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AG’s Office Intervenes in Conservation Case

BEAUFORT – The state attorney general’s office has entered a motion to intervene in a civil case a property owner filed to allow development of a Morehead City parcel that was sold at auction in 2016 after being set aside for conservation more than 15 years ago.

The property, indicated here by the red area and bounded in teal, covers more than 12 acres on Crab Point Bay in Morehead City that had been set aside for conservation in 2004. Map: Carteret County GIS

The state contends that the public’s interest in the property was not voided by the sale of the property and that the attorney general is the appropriate party to protect the public’s rights.

The case was scheduled to be heard March 25 in Carteret County Superior Court but was taken off the calendar to allow the parties to review the state’s motion. The case is now scheduled to be heard April 29, said an official with the attorney general’s office.

At issue is 12.6 wooded acres that a Morehead City developer had donated in 2003 to satisfy wetland mitigation requirements. The development company owned by David Horton, formerly of Morehead City, donated the land to a nonprofit organization whose founder died without completing the process to exempt the property from local taxes.

Horton’s company received tax credits for the donation under a program that was repealed by the North Carolina General Assembly in 2013.

Beverly Pham of Morehead City, whose husband had purchased the property in a county tax foreclosure auction in 2016, had filed the case seeking a court declaration that would remove the conservation deed restriction so that the property could be developed. Pham contends that such restrictions were extinguished as a result of a tax foreclosure sale.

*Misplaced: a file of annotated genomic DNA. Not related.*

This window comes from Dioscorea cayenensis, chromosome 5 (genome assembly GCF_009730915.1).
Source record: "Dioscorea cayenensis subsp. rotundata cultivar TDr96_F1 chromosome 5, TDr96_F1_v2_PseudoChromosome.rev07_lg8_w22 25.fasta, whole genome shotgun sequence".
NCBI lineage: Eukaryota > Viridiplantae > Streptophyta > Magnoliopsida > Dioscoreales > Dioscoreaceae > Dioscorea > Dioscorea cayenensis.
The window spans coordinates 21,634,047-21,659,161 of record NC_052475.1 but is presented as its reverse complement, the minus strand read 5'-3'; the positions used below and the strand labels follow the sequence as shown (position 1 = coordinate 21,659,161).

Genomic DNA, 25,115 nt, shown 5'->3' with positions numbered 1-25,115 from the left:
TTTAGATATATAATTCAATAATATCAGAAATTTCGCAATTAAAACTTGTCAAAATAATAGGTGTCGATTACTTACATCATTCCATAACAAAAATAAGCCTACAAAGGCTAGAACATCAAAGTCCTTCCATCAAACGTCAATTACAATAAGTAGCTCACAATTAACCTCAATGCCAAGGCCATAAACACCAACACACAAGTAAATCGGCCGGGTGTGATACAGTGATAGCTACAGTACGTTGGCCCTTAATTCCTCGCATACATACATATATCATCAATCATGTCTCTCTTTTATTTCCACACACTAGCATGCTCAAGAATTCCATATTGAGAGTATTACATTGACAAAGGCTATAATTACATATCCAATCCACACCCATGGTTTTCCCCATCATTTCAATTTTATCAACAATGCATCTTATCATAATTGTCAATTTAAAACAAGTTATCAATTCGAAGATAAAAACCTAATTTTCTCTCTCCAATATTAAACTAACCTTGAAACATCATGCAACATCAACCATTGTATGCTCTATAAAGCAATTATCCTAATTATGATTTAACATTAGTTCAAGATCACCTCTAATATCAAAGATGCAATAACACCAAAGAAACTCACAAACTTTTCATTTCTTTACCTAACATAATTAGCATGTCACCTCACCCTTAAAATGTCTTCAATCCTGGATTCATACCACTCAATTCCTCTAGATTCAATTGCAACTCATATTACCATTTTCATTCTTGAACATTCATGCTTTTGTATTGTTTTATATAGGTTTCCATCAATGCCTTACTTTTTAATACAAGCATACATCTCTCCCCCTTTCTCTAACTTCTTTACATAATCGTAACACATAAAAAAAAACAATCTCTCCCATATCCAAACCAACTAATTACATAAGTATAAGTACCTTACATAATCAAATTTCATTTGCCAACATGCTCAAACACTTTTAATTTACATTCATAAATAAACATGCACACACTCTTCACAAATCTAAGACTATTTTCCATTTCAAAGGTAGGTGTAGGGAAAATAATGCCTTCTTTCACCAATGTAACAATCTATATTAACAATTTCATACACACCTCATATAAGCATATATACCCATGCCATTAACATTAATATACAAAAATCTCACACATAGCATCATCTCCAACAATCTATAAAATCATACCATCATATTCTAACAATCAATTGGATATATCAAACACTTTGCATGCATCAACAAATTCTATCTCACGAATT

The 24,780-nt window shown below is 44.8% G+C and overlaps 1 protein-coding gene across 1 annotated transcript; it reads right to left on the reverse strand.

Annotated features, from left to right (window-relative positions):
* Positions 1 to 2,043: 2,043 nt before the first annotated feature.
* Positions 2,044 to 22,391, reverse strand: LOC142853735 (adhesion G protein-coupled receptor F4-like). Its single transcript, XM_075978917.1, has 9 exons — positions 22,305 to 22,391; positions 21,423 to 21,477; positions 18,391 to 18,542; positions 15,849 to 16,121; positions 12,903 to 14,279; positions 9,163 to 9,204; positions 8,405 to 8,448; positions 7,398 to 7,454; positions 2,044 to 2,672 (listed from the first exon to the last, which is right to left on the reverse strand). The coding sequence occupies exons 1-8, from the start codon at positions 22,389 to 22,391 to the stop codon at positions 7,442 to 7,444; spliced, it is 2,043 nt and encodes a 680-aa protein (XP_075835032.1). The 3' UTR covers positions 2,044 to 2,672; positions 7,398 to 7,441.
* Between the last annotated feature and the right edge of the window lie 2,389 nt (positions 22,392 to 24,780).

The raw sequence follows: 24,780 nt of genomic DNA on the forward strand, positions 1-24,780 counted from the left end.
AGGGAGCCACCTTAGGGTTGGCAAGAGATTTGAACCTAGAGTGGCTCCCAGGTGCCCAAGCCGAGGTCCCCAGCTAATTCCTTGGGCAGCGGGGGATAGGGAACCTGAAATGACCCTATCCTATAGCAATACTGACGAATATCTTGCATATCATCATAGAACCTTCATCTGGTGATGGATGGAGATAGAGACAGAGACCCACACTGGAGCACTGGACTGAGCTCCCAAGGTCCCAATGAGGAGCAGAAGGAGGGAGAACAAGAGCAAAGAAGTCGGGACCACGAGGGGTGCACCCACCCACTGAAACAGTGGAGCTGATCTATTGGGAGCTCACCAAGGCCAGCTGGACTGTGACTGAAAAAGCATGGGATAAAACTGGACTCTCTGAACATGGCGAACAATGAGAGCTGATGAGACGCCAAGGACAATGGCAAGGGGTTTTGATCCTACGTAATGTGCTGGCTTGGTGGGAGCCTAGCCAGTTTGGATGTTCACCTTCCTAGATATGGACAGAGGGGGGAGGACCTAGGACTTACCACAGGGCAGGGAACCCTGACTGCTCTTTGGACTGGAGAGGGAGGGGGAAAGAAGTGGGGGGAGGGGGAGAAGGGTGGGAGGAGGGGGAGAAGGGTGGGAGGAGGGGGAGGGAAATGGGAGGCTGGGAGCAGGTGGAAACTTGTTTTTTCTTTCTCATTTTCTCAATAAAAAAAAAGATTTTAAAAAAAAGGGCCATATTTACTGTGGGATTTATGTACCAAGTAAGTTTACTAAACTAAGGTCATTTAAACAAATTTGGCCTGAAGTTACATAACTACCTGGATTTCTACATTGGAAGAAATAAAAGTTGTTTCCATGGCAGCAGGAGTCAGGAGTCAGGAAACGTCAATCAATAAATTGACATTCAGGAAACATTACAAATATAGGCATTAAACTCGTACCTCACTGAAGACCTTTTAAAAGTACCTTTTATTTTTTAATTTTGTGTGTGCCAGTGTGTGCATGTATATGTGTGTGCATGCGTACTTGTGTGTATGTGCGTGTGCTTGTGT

The state attorney general’s office, in a letter to the clerk of court dated March 21 and filed the next day, asked the court to allow the state to intervene as defendant “in order to protect and maintain the conservation restriction placed in perpetuity for the benefit the benefit of the people of North Carolina …”

The state Department of Coastal Management did the initial assessment that determined the land had conservation value.

About the Author

Mark Hibbs

Mark Hibbs is editor of Coastal Review Online, working out of our main office in Ocean, A native of coastal North Carolina, Mark joined the federation June 1, 2015, after more than 20 years with the Carteret County News-Times, where he served as a staff writer and photographer, business editor and assistant to the editor. Mark has won numerous awards for his reporting, including various N.C. Press Association awards and the U.S. Small Business Administration’s 2009 Small Business Journalist of the Year Award for the Southeast Region. Mark is a graduate of the University of North Carolina at Wilmington.